Robert Benchley famously told Ginger Rogers in The Major and the Minor, “why don’t you get out of that wet coat and into a Dry Martini?” Marilyn mixes Manhattans in Some Like it Hot, and at Rick’s Cafe in Casablanca, French 75s were the order of the day.
Hollywood has long glamorized the craft of the cocktail on-screen, and Los Angeles was traditionally known as a drinker’s town off-screen, too. The ’40s and ’50s were the height of the city’s cocktail culture.
Fifty years later, the sparkle was gone, the glitter had faded and sadly, in most bars, style had trumped substance. But there are few things Hollywood loves more than a good comeback. A new group of bartenders has recently put LA back on the mixology map. Later this month Audrey Saunders, owner of New York City’s cocktail mecca Pegu Club, is opening a bar called The Tar Pit.
So get on a dry coat and order a cab!
118 East 6th Street, Downtown LA, (213) 622-9999 | www.thevarnishbar.com
Eric Alperin honed his bartending skills in New York. Last winter, he opened The Varnish with Sasha Petraske, who owns Gotham bars Milk & Honey and Little Branch. The establishment offers a short menu of classics.
108 West 2nd Street, Downtown LA, (213) 613-0000 | www.edisondowntown.com
The antique furnaces inside the former power plant are reason enough to visit The Edison—not to mention the handcrafted cocktails shaken by LA stars Juan Sevilla and Joseph Brooke.
The Roger Room
370 North La Cienega Blvd, West Hollywood, (310) 854-1300
Welcome to West Hollywood’s first modern speakeasy: The Roger Room. Hidden behind a sign advertising a psychic you’ll find a lively crowd enjoying gourmet drinks.
8171 West Sunset Blvd, Hollywood, (323) 650-0575 | www.chateaumarmont.com
Bar Marmont, the legendary Hollywood haunt, is usually full of celebrities. And if you stop gawking for a minute, you’ll find that the bar serves great cocktails made with fresh juices. Acai, carrot and blueberry drinks are particularly popular. It is California after all...
217 Broadway, Santa Monica, (310) 576-3030 | www.copadoro.com
Copa d’Oro is a sophisticated Santa Monica lounge that offers an innovative, fresh-fruit- driven cocktail menu designed by one of LA’s most influential mixologists, Vincenzo Marianella.
714 West Olympic Blvd, Downtown LA | thedoheny.com
Famed oil tycoon E.L. Doheny gives his name to this private member’s-only cocktail lounge inside the historic Petroleum Building. The Doheny serves excellent “epicurean cocktails” and a long list of fine champagnes and cigars. There’s even a special heated smoking patio for chilly starlets.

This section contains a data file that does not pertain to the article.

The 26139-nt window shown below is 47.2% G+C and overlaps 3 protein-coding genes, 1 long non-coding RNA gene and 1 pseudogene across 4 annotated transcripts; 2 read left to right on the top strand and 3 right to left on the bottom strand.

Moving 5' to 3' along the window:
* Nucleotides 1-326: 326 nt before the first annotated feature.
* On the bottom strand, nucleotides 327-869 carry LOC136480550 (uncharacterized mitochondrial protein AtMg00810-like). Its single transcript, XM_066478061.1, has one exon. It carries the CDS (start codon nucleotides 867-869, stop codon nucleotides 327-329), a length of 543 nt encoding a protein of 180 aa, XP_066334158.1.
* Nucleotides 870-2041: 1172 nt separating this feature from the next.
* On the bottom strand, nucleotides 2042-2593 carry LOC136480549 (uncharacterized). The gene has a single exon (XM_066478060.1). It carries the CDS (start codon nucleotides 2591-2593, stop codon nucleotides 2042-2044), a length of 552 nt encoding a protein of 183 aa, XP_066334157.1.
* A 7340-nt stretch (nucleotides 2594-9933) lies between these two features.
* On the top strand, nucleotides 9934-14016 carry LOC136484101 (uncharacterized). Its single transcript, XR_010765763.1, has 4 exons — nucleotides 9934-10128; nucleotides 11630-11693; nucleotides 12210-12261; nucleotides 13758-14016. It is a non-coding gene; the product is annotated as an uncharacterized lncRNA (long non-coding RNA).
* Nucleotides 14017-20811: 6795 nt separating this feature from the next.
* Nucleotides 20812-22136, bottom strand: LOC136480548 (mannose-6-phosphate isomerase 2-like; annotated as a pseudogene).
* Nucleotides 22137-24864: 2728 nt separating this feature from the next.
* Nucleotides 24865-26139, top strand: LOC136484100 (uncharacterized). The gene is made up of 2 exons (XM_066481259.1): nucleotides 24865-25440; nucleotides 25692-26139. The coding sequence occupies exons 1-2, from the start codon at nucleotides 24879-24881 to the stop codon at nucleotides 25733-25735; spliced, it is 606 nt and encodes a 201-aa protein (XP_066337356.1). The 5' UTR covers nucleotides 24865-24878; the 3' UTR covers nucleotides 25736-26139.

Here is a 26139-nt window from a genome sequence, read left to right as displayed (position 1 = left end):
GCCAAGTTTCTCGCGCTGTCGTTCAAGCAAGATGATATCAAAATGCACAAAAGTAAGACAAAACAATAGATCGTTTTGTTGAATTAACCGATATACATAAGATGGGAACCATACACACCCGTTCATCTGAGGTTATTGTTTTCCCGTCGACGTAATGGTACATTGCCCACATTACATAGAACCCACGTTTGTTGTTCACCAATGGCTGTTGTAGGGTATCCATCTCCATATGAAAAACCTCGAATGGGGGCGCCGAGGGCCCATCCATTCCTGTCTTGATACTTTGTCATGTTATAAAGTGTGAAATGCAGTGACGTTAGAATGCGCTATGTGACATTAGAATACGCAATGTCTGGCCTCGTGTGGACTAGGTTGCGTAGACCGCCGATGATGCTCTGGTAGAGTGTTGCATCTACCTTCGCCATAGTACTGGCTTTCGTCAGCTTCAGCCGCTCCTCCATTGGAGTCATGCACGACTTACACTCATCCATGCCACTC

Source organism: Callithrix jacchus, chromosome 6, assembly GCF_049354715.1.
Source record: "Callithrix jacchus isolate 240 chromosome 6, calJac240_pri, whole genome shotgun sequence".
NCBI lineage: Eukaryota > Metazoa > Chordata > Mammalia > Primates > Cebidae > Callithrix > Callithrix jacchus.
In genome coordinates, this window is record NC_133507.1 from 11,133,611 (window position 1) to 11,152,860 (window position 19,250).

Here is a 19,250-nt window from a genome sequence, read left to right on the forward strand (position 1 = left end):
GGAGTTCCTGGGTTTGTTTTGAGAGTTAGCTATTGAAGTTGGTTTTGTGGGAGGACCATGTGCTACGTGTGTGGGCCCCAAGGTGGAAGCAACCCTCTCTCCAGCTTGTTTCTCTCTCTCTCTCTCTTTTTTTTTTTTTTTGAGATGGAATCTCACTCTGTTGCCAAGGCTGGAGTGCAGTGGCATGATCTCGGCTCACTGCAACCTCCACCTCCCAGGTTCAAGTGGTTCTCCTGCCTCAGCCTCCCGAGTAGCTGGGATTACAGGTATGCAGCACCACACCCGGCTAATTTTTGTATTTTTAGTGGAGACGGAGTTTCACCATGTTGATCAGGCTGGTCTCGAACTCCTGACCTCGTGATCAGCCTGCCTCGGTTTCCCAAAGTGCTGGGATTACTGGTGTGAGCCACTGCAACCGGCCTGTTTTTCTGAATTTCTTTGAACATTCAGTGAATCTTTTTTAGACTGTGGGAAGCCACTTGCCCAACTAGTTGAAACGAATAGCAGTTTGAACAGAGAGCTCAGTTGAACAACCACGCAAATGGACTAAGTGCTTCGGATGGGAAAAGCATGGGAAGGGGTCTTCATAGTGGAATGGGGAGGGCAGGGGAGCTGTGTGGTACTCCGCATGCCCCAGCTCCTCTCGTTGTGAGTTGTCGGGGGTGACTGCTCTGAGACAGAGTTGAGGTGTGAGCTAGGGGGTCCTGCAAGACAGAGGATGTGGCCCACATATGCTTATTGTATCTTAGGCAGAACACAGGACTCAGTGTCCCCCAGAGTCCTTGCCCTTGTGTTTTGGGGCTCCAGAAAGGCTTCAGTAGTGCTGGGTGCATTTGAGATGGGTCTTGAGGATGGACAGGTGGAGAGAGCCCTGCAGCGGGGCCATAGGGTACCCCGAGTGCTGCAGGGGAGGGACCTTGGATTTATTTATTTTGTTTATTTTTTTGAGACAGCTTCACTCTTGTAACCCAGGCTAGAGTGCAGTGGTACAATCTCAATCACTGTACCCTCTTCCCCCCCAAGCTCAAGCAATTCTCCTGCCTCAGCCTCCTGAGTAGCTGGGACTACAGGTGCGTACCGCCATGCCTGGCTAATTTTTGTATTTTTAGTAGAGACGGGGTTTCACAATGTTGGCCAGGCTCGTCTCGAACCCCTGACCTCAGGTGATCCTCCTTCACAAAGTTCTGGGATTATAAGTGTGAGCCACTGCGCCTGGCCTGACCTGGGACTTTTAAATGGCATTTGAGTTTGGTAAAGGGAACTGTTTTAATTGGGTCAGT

Musso & Frank Grill
6667 Hollywood Blvd, Hollywood, (323) 467-7788
For a taste of old-school LA, head to Musso & Frank in Hollywood. The restaurant, which was frequented by movie stars like Charlie Chaplin and Rudolph Valentino, has been feeding Angelinos since 1919. It still employs a legion of seasoned bartenders, some of whom have been behind the restaurant’s bar since the 1950s.
The Beverly Hills Hotel, 9641 Sunset Blvd, Beverly Hills, (310) 276- 2251 | beverlyhillshotel.com
Expect to pay a high price for impeccably served classic cocktails at one of LA’s most famous hotel bars. In Fear and Loathing in Las Vegas Hunter S. Thompson drank Singapore Slings and shots of mescal with beer chasers at the Polo Lounge. I suggest you stick to just drinking cocktails.
1050 South Flower Street, Downtown LA, (213) 749-1460 | riverarestaurant.com
The specialty of Rivera Restaurant is “Latin-inspired craft mixology,” so it’s no surprise that the menu focuses on tequila and mescal. But if you’re in the mood for something else, there are also plenty of classic cocktails.
515 West 7th Street, Downtown LA, (213) 614-0737 | sevengrand.la
Seven Grand is another great watering hole from LA nightlife impresario Cedd Moses. It has an old-timey men’s club feel with an antique pool table, taxidermy and one of the best whiskey selections in the United States—nearly 300 different bottles.
4427 Sunset Blvd, Hollywood, (323) 669-9381 | tiki-ti.com
Tiki Ti on Sunset Boulevard makes some of the finest tropical drinks on earth. You’ll leave wondering why there aren’t more tiki bars left in the country.
Looking for more great watering holes? Check out our bar guide for the best bars in the world.